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This shell is not your ordinary turkey wing

By Staff | Jun 4, 2009

Certain species of shells have such unique features that identification loses all of its challenge. The rectangular wing shape of the turkey wing (Arca zebra) definitely falls into this category. The striking brown zebra stripes contrasted against a creamy white background erase any feelings of indecision. The length of this rectangular shell is twice as long as the width. They can grow to a length of four inches. On live shell the color pattern is covered up by a dark brown periostracum that wears off as shell ages. This provides the perfect camouflage when the shell is amongst the sea grass.

Shallow-water rocky reefs from North Carolina to Brazil provide the perfect home for this species. They frequently are found in the crevices of the rock. The turkey wing is one of the bivalves that hang onto rocks with an anchor called a byssus but instead of being a series of sticky threads like jingle shells are tethered by, the foot of the turkey wing secretes a soft leathery cord.

Sometimes this species is referred to as a Noah’s ark because of the shape displayed when the two valves are connected. It also is referred to as a zebra ark obviously related to the prominent stripes that may run the length of the shell.

The sculpture of the turkey wing is intriguing. It is a sturdy, thick shell with 20 to 30 radial ribs as well as very fine concentric threads that cross both the ribs and the spaces between the ribs. The hinge is straight and long. The umbones, or elevations on each side of the hinge are prominent and the anterior end of the shell slopes downward. If you are lucky enough to find a pair, you will notice that the long side of the opening doesn’t fit together very well. This is because there is a hole called the byssal notch through which the byssus is secreted by the foot.

The external ligament of a turkey wing is a dark chestnut-brown color. Arks don’t have siphons (flexible tubes that water is sucked in through) but they have a pair of gills. As the water passes over the gills, oxygen is extracted but the gills also trap small particles of food. For most bivalves this food is plankton which is free floating organisms. Although plankton moves, they can’t swim against currents but they can move vertically in the water column.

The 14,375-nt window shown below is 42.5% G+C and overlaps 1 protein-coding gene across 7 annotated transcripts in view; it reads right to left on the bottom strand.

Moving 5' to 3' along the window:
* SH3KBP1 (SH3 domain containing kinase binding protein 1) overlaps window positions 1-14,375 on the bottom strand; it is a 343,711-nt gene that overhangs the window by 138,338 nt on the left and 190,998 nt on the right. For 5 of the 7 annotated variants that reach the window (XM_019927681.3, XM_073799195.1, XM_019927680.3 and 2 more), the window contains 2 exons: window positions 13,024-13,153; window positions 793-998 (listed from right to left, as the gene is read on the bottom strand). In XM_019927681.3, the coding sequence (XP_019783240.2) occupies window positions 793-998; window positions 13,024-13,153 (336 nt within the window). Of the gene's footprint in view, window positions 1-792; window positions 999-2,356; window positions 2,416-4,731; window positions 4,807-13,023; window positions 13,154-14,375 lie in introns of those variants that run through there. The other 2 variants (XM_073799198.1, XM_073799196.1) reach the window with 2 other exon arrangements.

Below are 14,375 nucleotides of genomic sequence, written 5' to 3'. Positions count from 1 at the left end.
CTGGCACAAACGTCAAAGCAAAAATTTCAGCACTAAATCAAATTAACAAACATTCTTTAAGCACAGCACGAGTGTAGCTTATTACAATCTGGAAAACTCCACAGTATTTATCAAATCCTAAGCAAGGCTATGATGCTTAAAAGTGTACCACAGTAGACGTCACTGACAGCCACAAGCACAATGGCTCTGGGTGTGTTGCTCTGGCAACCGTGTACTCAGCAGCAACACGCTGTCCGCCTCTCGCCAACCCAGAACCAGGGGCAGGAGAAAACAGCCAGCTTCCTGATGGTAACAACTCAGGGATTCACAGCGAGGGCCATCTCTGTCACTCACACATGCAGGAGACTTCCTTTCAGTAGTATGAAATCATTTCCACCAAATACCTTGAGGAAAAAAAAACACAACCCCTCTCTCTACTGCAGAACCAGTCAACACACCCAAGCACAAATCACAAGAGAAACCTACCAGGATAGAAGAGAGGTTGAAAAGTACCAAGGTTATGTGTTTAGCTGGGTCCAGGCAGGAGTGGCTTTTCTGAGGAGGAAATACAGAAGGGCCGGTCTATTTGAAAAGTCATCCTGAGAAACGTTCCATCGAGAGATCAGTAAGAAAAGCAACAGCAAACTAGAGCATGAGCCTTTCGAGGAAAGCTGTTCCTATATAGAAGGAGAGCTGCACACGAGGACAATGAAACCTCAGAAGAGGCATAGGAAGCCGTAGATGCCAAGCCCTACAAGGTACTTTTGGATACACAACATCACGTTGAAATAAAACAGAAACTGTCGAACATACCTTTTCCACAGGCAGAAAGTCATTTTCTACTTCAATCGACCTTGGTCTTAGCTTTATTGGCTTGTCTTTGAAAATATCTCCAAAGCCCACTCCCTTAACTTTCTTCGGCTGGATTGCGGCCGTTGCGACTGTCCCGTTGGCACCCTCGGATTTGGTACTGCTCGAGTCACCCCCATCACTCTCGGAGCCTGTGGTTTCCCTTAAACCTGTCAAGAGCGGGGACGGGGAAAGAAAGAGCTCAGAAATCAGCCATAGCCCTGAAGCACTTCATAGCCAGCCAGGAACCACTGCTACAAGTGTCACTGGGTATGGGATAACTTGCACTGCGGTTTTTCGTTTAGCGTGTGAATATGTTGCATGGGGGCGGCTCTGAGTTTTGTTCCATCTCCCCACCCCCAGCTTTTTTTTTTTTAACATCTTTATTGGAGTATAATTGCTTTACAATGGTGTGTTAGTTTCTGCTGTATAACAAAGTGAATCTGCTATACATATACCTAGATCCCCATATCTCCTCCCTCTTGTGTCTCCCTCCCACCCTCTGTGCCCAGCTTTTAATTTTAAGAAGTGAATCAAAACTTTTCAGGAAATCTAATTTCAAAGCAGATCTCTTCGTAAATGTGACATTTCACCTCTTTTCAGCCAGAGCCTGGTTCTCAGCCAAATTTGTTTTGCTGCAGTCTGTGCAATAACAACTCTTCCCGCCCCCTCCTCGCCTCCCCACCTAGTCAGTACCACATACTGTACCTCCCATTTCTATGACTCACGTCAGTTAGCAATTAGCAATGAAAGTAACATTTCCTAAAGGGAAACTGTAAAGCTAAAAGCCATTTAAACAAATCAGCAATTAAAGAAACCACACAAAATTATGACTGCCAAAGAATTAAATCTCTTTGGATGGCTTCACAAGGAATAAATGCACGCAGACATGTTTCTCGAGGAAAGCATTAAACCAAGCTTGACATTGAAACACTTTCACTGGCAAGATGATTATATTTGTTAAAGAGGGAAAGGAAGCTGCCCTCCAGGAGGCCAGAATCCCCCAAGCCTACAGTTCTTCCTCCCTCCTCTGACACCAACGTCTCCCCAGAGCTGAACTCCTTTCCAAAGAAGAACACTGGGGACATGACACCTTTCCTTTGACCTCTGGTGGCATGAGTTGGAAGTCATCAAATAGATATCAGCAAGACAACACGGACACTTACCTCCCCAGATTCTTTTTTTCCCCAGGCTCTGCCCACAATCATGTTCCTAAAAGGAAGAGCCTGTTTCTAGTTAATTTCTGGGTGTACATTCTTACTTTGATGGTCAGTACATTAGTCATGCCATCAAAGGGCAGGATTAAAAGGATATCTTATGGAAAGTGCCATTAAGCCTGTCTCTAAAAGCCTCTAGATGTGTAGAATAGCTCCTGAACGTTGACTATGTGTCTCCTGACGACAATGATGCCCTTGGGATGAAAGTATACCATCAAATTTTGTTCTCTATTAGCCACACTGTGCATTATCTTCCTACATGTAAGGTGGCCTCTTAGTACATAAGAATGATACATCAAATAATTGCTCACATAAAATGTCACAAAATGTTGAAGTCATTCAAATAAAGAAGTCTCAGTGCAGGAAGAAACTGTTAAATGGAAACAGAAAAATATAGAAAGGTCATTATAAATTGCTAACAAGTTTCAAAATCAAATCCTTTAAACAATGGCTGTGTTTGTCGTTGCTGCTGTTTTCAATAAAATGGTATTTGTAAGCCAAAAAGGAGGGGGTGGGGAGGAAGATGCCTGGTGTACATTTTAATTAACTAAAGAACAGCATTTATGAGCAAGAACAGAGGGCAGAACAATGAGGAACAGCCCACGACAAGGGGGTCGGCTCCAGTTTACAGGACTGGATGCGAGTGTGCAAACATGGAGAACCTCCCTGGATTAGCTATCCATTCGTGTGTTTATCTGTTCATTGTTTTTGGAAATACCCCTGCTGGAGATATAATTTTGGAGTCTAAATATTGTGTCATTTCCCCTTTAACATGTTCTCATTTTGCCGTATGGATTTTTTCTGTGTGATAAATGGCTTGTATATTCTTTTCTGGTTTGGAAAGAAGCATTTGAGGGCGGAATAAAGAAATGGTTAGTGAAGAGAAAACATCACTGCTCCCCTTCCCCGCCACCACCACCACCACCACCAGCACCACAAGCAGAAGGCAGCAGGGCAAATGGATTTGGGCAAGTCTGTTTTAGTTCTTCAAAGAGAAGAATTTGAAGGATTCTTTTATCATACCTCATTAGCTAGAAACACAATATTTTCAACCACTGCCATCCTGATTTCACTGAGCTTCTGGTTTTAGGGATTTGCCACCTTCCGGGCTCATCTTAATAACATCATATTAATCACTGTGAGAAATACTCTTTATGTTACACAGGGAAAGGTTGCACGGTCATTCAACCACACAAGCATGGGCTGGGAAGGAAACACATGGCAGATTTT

As a child I found the perfect use for ark shells. They were just the right size and shape for digging. After all, it wouldn’t be the perfect trip to the beach without a castle complete with a moat and a drawbridge. In some parts of the world arks are used for bait and in Bermuda the turkey wing is used to make seafood pies.

This week at the Museum:

Monday, June 8th Time: 2 p.m. Live Tank Demonstration Cost: Museum Entrance Fee

Tuesday, June 9th, 9:00 a.m. Free guided beach walk sponsored by The Shell Museum and J.N. Ding Darling Wildlife Refuge. Walk led by Dotty DeVasure and Pam Burt. Participants will meet at Gulfside Park, Algiers Road, Sanibel at 9:00 am. The walk will last about an hour. . Bug spray, water, hat, and sunscreen suggested. Sanibel Parking fee- $2/hour.

Tuesday, June 9th, 11:30 a.m. Workshop: How to Find, Clean, and Pack Shells For Safe Travel Cost: Museum entrance fee.

Wednesday, June 10th, 11:30 a.m. Workshop: How to Find, Clean, and Pack Shells For Safe Travel Cost: Museum entrance fee.

Friday, June 12th, 10 a.m.-11 a.m. Story Time At The Museum Ages: 3 & Up with parents. Cost: free Join us for a special story about the sea, tidal pools, what’s under the sea and much more. Story time will be followed by a visit to the Museum’s live tank to view the animals that make shells.